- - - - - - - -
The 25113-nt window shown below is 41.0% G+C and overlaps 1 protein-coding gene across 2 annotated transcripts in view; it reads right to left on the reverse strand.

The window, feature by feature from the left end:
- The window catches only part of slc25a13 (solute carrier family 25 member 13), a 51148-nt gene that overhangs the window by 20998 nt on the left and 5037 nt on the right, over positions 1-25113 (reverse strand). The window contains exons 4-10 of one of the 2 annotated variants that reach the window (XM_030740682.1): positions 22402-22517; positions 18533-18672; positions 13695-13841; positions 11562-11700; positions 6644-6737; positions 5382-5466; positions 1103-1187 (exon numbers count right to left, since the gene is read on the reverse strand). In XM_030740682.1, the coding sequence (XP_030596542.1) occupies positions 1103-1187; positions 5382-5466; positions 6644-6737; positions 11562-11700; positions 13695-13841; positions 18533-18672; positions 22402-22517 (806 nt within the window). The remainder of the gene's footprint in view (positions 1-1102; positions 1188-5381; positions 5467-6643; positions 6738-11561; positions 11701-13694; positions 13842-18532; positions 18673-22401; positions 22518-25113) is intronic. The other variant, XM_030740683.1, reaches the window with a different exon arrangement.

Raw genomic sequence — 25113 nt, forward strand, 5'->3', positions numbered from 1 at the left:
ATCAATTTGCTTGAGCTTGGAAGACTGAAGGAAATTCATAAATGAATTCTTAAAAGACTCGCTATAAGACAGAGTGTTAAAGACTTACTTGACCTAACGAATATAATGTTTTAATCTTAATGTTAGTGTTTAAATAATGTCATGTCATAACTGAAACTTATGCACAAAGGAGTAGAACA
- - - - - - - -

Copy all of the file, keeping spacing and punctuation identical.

The 25113-nt window shown below is 41.0% G+C and overlaps 1 protein-coding gene across 2 annotated transcripts in view; it reads right to left on the reverse strand.

The window, feature by feature from the left end:
- The window catches only part of slc25a13 (solute carrier family 25 member 13), a 51148-nt gene that overhangs the window by 20998 nt on the left and 5037 nt on the right, over positions 1-25113 (reverse strand). The window contains exons 4-10 of one of the 2 annotated variants that reach the window (XM_030740682.1): positions 22402-22517; positions 18533-18672; positions 13695-13841; positions 11562-11700; positions 6644-6737; positions 5382-5466; positions 1103-1187 (exon numbers count right to left, since the gene is read on the reverse strand). In XM_030740682.1, the coding sequence (XP_030596542.1) occupies positions 1103-1187; positions 5382-5466; positions 6644-6737; positions 11562-11700; positions 13695-13841; positions 18533-18672; positions 22402-22517 (806 nt within the window). The remainder of the gene's footprint in view (positions 1-1102; positions 1188-5381; positions 5467-6643; positions 6738-11561; positions 11701-13694; positions 13842-18532; positions 18673-22401; positions 22518-25113) is intronic. The other variant, XM_030740683.1, reaches the window with a different exon arrangement.

Raw genomic sequence — 25113 nt, forward strand, 5'->3', positions numbered from 1 at the left:
ATCAATTTGCTTGAGCTTGGAAGACTGAAGGAAATTCATAAATGAATTCTTAAAAGACTCGCTATAAGACAGAGTGTTAAAGACTTACTTGACCTAACGAATATAATGTTTTAATCTTAATGTTAGTGTTTAAATAATGTCATGTCATAACTGAAACTTATGCACAAAGGAGTAGAACA